Nader stated provocatively that “American exceptionalism is a disease.” This disease, I would argue, has real impacts on people’s lives and on their bodies. The Trump Administration is not just a fun anthropological field site in need of solely theoretical interventions and new jargon. This administration offers the perfect place for anthropologists to begin to build theory with the intentionality of praxis. Real problems, real people, and real lives are desperately being affected in this moment and it’s our responsibility to do more than write AAA reflections, develop theories, sign petitions, write letters of dissent from our various societies, and consider how our informants outside of the United States are affected by the Trumpocene. We need to return to the emic perspective and consider how “US” are affected by the Trumpocene. If nothing else, Trump’s rise to power proves the need for our discipline, but we can only meet that need if we do better. For too long, black feminists and indigenous anthropologists have called for the decolonization of anthropology (Harrison 1991a; Harrison 1991b). What better opportunity than right now to understand who we are, what we are, and where we come from? “Research is formalized curiosity. It is poking and prying with a purpose” wrote Zora Neale Hurston (Hurston 1996/1942). My hope is that we poke and pry tirelessly and intentionally, while simultaneously asking ourselves Bianca Williams’ question: “What are we willing to risk?” And are we willing to be uncomfortable? We can no longer be apolitical because this is now personal for all of us.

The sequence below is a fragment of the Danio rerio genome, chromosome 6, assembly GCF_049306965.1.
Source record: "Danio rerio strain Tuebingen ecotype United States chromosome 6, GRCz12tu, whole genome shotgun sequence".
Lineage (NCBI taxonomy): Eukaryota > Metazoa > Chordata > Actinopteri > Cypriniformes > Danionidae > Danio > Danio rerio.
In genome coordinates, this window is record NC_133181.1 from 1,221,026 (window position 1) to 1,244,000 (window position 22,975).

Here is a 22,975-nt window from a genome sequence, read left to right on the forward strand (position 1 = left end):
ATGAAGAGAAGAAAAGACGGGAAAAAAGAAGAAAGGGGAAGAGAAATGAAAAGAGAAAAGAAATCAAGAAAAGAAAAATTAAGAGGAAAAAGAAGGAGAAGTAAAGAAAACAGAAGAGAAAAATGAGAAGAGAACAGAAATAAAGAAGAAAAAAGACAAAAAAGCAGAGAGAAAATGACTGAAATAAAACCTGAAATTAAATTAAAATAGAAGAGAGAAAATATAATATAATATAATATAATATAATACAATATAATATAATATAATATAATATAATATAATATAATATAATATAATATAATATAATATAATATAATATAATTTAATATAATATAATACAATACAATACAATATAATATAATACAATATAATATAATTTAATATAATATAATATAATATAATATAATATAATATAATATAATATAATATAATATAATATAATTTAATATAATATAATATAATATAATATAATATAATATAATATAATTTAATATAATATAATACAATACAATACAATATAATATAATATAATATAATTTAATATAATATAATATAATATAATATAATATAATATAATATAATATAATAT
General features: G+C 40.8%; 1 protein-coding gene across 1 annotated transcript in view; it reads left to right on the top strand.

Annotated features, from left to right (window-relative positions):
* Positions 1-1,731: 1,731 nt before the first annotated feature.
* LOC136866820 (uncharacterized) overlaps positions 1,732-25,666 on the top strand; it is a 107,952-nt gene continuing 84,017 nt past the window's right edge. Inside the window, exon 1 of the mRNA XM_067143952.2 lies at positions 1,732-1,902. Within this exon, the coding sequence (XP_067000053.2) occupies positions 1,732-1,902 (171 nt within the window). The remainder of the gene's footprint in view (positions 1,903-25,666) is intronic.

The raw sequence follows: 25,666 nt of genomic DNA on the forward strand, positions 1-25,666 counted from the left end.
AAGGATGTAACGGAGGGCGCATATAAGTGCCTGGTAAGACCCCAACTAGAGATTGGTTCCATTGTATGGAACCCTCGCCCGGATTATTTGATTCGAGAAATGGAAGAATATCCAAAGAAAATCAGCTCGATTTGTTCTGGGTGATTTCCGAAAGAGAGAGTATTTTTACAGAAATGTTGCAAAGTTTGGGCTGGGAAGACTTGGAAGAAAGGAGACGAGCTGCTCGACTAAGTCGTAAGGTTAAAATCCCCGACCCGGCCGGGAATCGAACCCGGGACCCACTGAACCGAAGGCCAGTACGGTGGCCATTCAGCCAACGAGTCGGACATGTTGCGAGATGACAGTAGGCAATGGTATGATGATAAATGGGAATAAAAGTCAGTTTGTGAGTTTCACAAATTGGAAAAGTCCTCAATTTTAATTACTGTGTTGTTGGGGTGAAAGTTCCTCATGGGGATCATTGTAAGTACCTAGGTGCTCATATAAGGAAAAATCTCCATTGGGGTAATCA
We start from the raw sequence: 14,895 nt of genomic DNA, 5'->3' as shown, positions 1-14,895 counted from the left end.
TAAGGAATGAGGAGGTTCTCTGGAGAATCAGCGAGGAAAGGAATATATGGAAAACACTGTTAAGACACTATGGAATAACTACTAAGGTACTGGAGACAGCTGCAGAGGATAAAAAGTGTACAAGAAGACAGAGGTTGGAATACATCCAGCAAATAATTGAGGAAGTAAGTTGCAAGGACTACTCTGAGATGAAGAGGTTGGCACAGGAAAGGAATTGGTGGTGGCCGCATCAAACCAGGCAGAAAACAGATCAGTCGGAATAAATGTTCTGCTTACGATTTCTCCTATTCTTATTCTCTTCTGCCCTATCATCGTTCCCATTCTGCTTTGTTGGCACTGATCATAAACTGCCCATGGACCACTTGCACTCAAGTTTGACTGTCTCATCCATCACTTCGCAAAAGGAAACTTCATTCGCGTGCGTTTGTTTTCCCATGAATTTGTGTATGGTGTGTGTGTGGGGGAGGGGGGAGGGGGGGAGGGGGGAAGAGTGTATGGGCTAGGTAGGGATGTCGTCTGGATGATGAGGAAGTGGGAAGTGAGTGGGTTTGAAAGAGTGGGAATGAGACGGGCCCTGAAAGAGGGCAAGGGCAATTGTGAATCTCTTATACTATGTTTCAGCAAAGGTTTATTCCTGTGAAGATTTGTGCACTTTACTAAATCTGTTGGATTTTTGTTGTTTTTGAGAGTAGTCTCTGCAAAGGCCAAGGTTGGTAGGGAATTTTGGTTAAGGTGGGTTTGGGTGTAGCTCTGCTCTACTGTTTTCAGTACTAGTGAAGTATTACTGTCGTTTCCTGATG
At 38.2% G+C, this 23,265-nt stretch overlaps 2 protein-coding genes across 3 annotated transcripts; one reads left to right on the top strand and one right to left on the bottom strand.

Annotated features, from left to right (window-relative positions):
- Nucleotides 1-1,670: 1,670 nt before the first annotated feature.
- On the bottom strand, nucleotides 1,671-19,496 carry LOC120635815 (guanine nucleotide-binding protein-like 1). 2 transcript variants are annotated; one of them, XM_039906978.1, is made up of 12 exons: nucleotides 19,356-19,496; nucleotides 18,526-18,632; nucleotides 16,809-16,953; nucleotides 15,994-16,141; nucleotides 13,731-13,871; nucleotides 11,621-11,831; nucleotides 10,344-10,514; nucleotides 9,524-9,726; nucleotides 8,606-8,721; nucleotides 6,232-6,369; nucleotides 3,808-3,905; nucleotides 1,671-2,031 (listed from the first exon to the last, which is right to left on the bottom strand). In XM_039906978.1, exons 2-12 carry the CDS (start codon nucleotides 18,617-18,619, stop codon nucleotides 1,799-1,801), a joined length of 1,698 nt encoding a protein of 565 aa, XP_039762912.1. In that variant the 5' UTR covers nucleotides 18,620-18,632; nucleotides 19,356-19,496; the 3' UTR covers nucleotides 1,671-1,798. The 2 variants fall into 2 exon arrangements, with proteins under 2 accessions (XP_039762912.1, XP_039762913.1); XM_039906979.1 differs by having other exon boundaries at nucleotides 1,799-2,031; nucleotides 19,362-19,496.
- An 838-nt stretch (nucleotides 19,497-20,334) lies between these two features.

Note: This brief commentary does not attend to all the wonderful panel remarks and audience commentaries. Panel contributions were offered by: Akbar Ahmed, William O. Beeman, Narges Bajoghli, Ruth M. Gomberg-Munoz, Roberto Gonzalez (co-organizer), Laura Nader (co-organizer), Adrienne Pine, Gustavo Lins Ribeiro, Jose N. Vasquez, Christine J. Walley and Bianca C. Williams.
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Cite as: Carter, Chelsey. 2018. “‘The Personal is Political’: Reflection, Critique, and Steps Forward in the Era of Donald Trump,” American Ethnologist website, February 19, 2018.
Chelsey Carter is a MPH/PhD candidate in Anthropology at Washington University in St. Louis. Her forthcoming dissertation project will examine how black people with neuromuscular diseases (like ALS) navigate healthcare spaces and experience care by healthcare institutions in post-Ferguson St. Louis, Missouri.